-Fr. Richard Rohr

Faith is Not Belief

The following is from

4102 pístis (from 3982/peithô, “persuade, be persuaded”) – properly,persuasion (be persuaded, come to trust); faith.

Faith (4102/pistis) is always a gift from God, and never something that can be produced by people. In short, 4102/pistis(“faith”) for the believer is “God’s divine persuasion” – and therefore distinct from human belief (confidence), yet involving it. The Lord continuously births faith in the yielded believer so they can know what He prefers, i.e. the persuasion of His will (1 Jn 5:4).

[4102 (pistis) in secular antiquity referred to a guarantee (warranty). In Scripture, faith is God’s warranty, certifying that the revelation He inbirthed will come to pass (His way).

Faith (4102/pistis) is also usedcollectively – of all the times God has revealed (given the persuasion of) His will, which includes the full revelation of Scripture (Jude 3). Indeed, God the Lordguarantees that all of this revelation will come to pass! Compare Mt 5:18 with 2 Tim 3:16.]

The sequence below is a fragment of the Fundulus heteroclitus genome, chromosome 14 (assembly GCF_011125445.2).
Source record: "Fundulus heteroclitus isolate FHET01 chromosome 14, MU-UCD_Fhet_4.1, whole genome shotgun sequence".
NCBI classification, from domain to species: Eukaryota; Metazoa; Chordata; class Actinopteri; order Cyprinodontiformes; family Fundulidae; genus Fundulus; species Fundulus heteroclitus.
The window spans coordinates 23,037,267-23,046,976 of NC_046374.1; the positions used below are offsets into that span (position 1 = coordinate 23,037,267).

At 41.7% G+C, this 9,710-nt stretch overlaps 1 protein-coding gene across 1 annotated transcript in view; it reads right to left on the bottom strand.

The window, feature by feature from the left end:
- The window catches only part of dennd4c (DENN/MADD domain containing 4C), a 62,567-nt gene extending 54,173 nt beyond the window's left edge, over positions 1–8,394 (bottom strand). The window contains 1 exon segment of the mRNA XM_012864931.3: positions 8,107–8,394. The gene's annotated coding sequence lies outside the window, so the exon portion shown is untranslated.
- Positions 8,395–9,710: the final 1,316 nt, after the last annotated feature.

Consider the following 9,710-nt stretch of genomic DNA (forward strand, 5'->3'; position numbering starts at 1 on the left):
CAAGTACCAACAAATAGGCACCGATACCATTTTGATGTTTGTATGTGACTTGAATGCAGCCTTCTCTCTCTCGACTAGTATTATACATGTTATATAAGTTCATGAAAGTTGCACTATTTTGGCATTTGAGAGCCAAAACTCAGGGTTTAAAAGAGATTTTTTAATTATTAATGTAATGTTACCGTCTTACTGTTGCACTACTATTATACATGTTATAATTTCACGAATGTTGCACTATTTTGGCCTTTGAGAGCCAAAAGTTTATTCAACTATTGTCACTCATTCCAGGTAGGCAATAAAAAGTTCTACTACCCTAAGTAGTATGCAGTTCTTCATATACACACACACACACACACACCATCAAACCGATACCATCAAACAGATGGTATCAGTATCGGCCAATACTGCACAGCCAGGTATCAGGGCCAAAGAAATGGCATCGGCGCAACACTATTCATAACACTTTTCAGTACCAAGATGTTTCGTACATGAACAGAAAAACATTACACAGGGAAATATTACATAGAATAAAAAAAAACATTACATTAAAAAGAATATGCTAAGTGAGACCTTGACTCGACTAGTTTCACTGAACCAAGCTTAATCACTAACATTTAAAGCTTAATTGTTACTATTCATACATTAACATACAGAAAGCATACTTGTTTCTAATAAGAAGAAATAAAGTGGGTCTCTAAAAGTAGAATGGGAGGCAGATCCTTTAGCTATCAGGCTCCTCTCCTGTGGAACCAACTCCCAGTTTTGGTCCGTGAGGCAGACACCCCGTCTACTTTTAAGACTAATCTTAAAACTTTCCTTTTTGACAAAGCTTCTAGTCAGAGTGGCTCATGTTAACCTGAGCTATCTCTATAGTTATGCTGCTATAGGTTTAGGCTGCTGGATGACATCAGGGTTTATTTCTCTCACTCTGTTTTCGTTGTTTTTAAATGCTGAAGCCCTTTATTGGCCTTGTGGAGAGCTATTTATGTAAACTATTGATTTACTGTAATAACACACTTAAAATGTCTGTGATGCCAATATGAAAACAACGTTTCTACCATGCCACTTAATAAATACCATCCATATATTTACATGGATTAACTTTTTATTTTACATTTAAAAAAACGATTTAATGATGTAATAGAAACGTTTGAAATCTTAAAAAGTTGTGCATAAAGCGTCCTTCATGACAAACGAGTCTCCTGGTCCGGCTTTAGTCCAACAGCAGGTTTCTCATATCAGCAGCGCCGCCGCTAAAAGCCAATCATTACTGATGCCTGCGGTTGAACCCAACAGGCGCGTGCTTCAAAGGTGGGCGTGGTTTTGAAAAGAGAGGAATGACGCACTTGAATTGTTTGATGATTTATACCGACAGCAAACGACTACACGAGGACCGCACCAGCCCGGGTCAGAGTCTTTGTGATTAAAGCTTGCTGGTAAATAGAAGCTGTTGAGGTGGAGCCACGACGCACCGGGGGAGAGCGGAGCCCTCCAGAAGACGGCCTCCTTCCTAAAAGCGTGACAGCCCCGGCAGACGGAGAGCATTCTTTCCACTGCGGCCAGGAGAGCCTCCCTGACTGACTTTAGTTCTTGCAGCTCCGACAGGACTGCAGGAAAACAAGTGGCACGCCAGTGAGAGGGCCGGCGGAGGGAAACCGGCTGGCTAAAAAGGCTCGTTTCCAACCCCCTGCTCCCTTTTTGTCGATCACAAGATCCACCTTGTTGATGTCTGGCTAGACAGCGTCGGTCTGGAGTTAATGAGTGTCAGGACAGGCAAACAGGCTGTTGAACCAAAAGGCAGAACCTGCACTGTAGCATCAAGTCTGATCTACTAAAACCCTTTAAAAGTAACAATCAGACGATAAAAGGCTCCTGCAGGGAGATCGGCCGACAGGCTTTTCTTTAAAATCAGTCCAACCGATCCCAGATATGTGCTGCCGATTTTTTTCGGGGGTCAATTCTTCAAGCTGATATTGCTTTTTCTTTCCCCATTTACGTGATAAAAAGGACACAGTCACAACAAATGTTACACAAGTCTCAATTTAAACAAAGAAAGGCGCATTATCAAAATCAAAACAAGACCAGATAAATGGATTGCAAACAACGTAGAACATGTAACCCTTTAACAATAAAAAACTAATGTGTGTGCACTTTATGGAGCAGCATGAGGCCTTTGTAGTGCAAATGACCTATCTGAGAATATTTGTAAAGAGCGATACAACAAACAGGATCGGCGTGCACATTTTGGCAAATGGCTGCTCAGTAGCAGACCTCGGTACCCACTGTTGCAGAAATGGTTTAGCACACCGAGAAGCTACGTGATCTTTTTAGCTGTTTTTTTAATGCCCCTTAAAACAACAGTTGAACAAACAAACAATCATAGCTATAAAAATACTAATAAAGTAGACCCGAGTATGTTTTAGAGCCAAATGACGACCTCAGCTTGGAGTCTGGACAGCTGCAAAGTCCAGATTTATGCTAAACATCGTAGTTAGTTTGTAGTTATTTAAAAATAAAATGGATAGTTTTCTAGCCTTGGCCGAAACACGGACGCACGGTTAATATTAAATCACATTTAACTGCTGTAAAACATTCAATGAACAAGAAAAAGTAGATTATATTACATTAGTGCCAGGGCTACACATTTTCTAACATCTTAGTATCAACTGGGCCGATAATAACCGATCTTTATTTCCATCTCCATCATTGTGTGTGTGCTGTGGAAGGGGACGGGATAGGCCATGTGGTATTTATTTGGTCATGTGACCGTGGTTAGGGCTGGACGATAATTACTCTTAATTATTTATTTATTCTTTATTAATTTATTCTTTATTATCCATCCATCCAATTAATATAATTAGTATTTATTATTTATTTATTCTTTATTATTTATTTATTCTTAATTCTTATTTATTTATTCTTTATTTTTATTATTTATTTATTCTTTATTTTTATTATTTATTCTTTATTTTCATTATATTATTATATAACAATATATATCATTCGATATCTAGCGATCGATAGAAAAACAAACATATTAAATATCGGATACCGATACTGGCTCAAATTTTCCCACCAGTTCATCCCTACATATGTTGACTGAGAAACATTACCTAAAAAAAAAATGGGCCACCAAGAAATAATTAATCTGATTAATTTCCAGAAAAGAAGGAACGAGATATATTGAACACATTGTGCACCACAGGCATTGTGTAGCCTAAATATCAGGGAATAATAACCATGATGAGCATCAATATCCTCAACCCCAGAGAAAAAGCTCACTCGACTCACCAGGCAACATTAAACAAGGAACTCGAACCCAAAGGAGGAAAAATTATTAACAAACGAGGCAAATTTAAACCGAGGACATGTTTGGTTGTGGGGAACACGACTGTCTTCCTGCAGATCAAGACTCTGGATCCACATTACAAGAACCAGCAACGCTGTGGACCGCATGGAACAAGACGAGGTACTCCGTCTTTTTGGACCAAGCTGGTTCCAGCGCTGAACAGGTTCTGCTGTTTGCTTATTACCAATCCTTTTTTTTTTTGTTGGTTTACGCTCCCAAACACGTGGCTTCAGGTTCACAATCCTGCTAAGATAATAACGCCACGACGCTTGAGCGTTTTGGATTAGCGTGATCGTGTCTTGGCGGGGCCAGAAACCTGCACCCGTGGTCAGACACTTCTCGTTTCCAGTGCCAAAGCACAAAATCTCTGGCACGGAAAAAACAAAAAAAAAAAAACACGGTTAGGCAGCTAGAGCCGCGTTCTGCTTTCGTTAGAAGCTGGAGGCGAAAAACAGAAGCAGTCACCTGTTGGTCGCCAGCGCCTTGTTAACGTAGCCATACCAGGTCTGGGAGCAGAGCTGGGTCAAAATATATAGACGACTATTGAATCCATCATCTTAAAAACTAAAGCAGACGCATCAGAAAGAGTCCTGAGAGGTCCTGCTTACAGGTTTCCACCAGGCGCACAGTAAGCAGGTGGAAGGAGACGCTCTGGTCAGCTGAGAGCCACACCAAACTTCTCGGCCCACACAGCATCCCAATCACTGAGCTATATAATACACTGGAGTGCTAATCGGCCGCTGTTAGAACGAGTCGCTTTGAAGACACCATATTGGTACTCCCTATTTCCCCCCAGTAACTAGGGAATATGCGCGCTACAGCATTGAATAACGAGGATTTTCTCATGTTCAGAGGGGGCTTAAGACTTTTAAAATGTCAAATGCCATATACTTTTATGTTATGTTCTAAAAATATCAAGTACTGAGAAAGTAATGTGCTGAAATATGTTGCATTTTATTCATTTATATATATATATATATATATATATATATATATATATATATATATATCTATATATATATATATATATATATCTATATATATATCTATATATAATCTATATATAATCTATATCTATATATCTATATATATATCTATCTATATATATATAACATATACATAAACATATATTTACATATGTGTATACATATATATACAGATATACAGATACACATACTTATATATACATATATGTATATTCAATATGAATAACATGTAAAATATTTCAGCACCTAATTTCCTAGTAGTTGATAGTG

1. The root of 4102/pistis (“faith”) is 3982/peithô (“to persuade, be persuaded”) which supplies the core-meaning of faith (“divine persuasion“). It is God’s warranty that guarantees the fulfillment of the revelation He births within the receptive believer (cf. 1 Jn 5:4 with Heb 11:1).

Faith (4102/pistis) is always received from God, and never generated by us.

Ro 12:3: “For through the grace given to me I say to everyone among you not to think more highly of himself than he ought to think; but to think so as to have sound judgment, as God has allotted to each a measure of faith (4102/pistis)” (NASU).

Eph 2:8,9: ” For by grace you have been saved through faith (4102/pistis); and that not of yourselves, it is the gift of God9not as a result of works, so that no one may boast” (NASU).

Gal 5:22,23: “22But the fruit of the Spirit is love, joy, peace,

patience, kindness, goodness, faith(4102/pistis), 23gentleness,

self-control; against such things there is no law.”

2 Thes 1:11: “To this end (glorification) – indeed each time we pray about (peri) you for the purpose (hin) of our God counting you worthy of the call – even that He may fulfill (His) every good-pleasure that comes from (His) goodness and work of faith, in (His) ability.”

Reflection: Faith is only (exclusively) given to the redeemed. It is not a virtue that can be worked up by human effort.